Yet bills must come in at the end of the month. So, the firm, like others, makes do with generators. For his 40 kva generator, which runs on diesel, he spends N9,000 while the other two that use petrol would accommodate about 15 litres costing N1,800 which will last for only six hours before a refill. The problem now is that the generators pack up no sooner had they been purchased.  “I bought that generator for N80,000, used it for only one month and it packed up,” he lamented. Kayode has about five condemned generators which he said he bought and used for only three months.

Even when the generators work, there are always fluctuations in the signal of ISPs. Thus, for one week, the signal strength may be as low as 25%. When this happens as it so often does, it is double jeopardy as they could neither make money nor recoup the lost down time.

Dr Jacob Nwachukwu, executive chairman, Corporate Medicals, physician and stress consultant, took the issue of downtime with no compensation up with regulator of the telecoms sector, the Nigerian Communications Commission, NCC. He complained bitterly about the pains he had to go through, regularly changing ISPs who do not care a hoot about down time.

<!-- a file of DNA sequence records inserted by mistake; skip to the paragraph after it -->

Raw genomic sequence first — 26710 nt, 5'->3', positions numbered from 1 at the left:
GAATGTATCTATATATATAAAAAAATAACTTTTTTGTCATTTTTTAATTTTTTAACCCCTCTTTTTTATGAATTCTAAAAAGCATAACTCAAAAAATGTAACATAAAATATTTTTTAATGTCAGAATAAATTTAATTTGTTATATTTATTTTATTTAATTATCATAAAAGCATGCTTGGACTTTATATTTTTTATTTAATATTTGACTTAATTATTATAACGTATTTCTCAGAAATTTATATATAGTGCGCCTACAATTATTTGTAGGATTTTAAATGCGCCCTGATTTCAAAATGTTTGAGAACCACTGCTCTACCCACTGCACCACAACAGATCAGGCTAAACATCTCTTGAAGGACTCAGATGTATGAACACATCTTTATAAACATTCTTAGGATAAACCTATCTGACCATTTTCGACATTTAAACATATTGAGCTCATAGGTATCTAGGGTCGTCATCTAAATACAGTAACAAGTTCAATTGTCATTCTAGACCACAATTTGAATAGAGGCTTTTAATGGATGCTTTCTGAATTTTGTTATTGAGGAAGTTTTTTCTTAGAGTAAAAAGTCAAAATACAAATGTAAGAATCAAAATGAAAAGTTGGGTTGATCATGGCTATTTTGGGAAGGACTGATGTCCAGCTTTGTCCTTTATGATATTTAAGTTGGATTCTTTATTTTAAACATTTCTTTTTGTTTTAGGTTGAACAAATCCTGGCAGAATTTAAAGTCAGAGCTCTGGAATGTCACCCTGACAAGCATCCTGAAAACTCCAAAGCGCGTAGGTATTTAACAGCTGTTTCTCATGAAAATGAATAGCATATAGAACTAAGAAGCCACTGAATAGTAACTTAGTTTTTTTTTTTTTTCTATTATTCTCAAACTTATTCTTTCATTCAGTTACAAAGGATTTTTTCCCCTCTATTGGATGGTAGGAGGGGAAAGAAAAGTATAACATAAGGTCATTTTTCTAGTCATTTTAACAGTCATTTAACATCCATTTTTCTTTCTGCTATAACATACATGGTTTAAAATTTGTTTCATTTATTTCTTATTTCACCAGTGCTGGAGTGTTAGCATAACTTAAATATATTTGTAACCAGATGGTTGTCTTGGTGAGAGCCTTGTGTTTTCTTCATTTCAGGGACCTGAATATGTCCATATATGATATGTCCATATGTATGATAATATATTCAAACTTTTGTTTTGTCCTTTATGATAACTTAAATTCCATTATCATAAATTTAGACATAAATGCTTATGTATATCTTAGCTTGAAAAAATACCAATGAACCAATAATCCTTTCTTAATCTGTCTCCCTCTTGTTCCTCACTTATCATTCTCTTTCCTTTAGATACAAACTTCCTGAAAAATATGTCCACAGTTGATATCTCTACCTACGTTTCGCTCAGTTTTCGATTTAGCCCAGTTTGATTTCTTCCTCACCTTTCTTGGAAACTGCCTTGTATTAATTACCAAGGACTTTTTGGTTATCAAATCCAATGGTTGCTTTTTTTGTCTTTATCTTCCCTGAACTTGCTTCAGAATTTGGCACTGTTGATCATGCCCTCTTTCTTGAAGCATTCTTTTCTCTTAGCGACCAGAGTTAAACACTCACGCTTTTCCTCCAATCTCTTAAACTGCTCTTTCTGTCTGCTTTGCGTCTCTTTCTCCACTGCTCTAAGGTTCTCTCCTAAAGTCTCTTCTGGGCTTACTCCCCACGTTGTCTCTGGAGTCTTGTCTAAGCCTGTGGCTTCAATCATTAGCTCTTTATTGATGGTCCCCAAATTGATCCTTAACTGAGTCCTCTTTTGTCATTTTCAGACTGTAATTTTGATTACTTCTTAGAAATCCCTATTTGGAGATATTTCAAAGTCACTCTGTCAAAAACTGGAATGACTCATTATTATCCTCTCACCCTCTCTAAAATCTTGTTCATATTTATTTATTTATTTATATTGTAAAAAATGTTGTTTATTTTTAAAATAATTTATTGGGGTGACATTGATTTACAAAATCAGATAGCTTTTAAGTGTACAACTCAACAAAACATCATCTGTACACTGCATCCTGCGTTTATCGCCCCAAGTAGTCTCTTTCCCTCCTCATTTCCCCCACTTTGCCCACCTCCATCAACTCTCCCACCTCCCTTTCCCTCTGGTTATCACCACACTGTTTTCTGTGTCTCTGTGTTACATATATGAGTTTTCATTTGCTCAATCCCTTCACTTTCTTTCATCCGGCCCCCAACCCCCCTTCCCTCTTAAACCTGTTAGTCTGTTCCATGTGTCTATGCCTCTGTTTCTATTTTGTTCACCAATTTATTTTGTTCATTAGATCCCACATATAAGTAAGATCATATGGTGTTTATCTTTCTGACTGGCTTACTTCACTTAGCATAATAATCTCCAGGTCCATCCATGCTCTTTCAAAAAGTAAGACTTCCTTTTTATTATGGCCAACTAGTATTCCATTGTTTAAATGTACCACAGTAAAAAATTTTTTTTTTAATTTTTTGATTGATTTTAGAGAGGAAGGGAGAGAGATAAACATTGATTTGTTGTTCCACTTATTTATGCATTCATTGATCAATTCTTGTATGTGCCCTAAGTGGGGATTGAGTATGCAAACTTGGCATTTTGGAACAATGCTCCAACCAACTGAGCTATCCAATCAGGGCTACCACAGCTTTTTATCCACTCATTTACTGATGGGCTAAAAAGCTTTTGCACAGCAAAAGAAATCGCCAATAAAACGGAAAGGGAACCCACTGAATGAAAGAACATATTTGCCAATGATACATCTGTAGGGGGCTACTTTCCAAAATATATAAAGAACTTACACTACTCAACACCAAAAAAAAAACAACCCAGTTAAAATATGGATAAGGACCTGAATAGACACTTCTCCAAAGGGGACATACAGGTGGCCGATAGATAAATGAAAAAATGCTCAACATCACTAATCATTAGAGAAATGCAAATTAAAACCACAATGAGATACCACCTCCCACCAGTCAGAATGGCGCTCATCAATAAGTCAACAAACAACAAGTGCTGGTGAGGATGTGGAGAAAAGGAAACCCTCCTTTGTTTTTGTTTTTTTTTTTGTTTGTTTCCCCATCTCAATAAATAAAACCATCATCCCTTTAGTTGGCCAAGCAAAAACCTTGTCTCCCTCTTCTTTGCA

Ernest Ndukwe, former executive vice chairman of the NCC, affirmed that indeed, subscribers are entitled to compensation for down time, adding that such issues should regularly be brought to the attention of the NCC. But how many of the operators know this and will take the pains to fight the battle? Many of them claimed they are ignorant about their right to compensation.

Embarrassing raids

The sudden surge in cyber crime in the country has not helped matters. Kayode Afolalu, managing director of Brand Definitions, a brands and communication outfit located at the famous Computer Village, Ikeja, says the level of cyber crime in the country has made the law enforcement agents to see anybody browsing in a cyber café as a fraudster.Kayode Afolalu

And contrary to the legal dictum of being presumed innocent until proven otherwise by a regular and competent court of law, you are presumed guilty and subjected to all manners of humiliation by barely literate but perpetually inebriated policemen. This, he says, is evident in the manner the cafes were constantly being raided by police, and patrons arrested, notwithstanding their innocence.